Sept. 8, 2009 -- Outbreaks on college campuses are signaling swine flu hot spots as fast-spreading H1N1 swine flu gives an early start to the fall flu season.
College campuses as far apart as Emory in urban Atlanta and Washington State in rural Pullman report explosive outbreaks of swine flu. The action isn't all on campus: Elementary and high schools are also seeing a lot of flu; 24 schools last week dismissed 25,000 students because of flu outbreaks.
One of the CDC's main indicators of flu season is the number of people seeing a doctor for flu-like illness. That statistic last week shot sharply up. That uptick was mainly because of swine-flu hot spots in the Southeastern U.S., with flare-ups in widely separated communities across the nation.
"It is time to pay attention," the CDC's disease chief, Anne Schuchat, MD, said today at a news conference.
The CDC can't predict where swine flu will strike next, how long it will linger in communities, or when it will come back. Yet so far, the pandemic is developing very much as experts expected:
- The vast majority of swine flu cases have been mild, with people getting over the worst of it in three to five days.
- Swine flu spreads most quickly among children, teens, and young adults.
- In every nation, the pandemic appears as a series of widely separated community hot spots that flare up and die down -- not as a wave moving from east to west or north to south.
- Children and adults at risk for flu complications -- those with lung conditions (including asthma), neurologic conditions, heart conditions, immune suppression, pregnancy, or under 5 years old -- tend to be those with the most severe disease.
- Because some previously healthy children and adults have died of swine flu, it's important to be on the lookout for severe symptoms in anyone who has a flu-like illness. This is particularly true for children under 2.
Even though things are turning out as expected, Schuchat says the CDC is not ready to relax. And neither should we.
"Our prediction is it is going to be a busy and long flu season," Schuchat said. "We need to be prepared through the fall and winter and even into the spring."
One reason the CDC can't relax is that flu viruses can change with remarkable speed. They can become more or less virulent. And as often happens with seasonal flu bugs, they eventually get around flu vaccines.
"The H1N1 influenza viruses that have been tested as recently as a couple of weeks ago are close matches, essentially the same as those in the vaccine," Schuchat said. "That does not mean that in a couple of months or weeks from now that won't change."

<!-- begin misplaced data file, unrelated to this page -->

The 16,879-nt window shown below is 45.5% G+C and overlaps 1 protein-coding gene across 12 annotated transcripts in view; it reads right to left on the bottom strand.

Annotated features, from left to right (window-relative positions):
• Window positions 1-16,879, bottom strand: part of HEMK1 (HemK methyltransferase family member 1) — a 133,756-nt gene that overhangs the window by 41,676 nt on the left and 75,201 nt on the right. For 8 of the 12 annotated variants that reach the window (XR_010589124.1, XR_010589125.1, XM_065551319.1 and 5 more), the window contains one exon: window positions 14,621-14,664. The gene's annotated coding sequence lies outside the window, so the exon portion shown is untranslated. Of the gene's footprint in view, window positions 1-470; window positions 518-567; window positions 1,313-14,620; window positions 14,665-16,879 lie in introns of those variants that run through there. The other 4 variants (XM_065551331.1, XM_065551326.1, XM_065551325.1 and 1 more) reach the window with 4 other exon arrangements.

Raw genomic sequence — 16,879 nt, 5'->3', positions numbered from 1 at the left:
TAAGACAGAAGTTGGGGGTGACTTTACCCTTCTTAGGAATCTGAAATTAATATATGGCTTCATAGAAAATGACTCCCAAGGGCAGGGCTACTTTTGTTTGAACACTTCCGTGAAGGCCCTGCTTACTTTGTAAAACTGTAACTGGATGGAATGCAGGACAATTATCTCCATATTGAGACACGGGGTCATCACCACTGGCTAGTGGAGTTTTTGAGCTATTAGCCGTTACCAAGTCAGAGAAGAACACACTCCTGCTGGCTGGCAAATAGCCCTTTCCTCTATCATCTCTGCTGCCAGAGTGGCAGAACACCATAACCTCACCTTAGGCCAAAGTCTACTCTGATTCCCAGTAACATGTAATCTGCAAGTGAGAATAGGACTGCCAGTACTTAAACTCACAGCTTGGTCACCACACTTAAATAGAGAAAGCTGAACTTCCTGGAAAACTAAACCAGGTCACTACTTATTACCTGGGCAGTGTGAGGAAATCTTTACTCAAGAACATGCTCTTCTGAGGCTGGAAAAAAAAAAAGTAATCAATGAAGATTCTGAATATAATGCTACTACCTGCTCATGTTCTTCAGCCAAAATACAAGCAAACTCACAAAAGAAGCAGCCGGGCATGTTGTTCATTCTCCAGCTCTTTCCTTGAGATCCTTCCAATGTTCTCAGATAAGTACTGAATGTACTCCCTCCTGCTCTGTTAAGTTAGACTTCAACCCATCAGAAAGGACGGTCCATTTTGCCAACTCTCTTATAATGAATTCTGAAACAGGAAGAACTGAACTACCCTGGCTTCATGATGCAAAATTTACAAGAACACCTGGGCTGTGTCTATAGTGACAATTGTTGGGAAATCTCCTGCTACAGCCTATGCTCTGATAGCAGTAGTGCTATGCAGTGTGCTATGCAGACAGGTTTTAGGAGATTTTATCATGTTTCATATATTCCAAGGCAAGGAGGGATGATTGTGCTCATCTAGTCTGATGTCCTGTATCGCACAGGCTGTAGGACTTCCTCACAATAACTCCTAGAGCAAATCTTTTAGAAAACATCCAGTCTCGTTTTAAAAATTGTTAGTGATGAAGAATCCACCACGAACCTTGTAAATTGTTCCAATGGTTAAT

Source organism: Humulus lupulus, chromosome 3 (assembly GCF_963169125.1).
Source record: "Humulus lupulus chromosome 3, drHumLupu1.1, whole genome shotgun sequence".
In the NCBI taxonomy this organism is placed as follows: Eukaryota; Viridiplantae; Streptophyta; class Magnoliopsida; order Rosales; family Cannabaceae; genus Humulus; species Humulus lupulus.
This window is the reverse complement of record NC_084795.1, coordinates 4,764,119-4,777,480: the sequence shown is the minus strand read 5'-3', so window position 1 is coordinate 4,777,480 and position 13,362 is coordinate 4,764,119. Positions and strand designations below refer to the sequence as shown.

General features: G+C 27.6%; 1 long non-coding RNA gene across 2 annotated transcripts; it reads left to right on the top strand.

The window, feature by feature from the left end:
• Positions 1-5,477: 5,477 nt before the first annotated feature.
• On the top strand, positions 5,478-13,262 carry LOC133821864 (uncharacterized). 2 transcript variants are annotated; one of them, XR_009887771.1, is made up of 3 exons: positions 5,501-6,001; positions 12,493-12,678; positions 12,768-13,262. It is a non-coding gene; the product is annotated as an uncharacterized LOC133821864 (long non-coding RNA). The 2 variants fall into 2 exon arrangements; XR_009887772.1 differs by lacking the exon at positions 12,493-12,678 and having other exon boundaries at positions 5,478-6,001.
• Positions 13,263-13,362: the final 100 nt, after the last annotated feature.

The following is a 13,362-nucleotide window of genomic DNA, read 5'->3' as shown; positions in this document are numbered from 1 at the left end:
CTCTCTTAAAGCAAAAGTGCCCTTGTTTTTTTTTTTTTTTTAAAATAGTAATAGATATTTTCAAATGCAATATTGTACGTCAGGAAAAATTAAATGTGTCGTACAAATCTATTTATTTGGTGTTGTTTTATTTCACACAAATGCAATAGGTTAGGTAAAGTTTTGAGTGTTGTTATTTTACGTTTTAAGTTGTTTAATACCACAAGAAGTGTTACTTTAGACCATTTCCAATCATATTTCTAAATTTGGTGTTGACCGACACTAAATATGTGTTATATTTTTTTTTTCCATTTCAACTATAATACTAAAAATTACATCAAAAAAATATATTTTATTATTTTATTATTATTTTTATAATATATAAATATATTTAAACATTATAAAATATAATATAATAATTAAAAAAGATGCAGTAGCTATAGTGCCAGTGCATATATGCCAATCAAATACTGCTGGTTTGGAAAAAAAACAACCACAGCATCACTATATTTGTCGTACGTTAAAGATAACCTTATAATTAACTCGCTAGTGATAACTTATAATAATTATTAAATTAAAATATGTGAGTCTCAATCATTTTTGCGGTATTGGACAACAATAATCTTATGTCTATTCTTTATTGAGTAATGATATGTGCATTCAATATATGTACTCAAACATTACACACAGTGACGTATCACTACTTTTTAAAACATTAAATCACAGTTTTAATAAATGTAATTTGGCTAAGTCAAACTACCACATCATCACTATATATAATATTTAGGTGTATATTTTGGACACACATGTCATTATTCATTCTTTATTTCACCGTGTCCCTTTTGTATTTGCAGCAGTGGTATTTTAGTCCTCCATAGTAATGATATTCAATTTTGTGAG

Community swine flu outbreaks are popping up faster than the CDC can issue specific warnings. The CDC's flu-tracking system issues a report every Friday, but by then, the data are a week old.
The same goes for information being provided by the 189 colleges reporting data to the American College Health Association. As of the end of August, the ACHA had reports of just over 2,000 college flu cases. But this weekend, Washington State University alone reported that many presumed cases.
There have been no deaths on college campuses, but flu deaths continue to occur. In the U.S., from mid-April through Aug. 29, there were 593 deaths.
Who Needs Tamiflu for Swine Flu?
Because pregnant women, very young children, and those with underlying health conditions are at risk of severe disease, the CDC today reissued its advice that doctors should treat any flu-like illness in these people with Tamiflu or Relenza.
The drugs work best when given within 48 hours of symptoms. Doctors should rely on their clinical judgment -- and not on the results of rapid or lab-based flu tests -- in providing at-risk patients prompt antiviral treatment.
A big change in the guidelines is that the CDC now recommends that doctors give at-risk patients a prescription for Tamiflu or Relenza. If these patients get flu-like symptoms, they need only call their doctor to get a go-ahead to fill the prescription.
Although the CDC is trying to make sure that at-risk people get prompt treatment, it's also warning those at lower risk to avoid using the drugs.
"If all those people take antiviral meds, things might actually get worse. We have seen a bit of resistance, and we are optimistic this won't take off, but it is critical to use these drugs properly," Schuchat said. "The vast majority of kids can be cared for with Mom's chicken soup, rest, and plenty of fluids."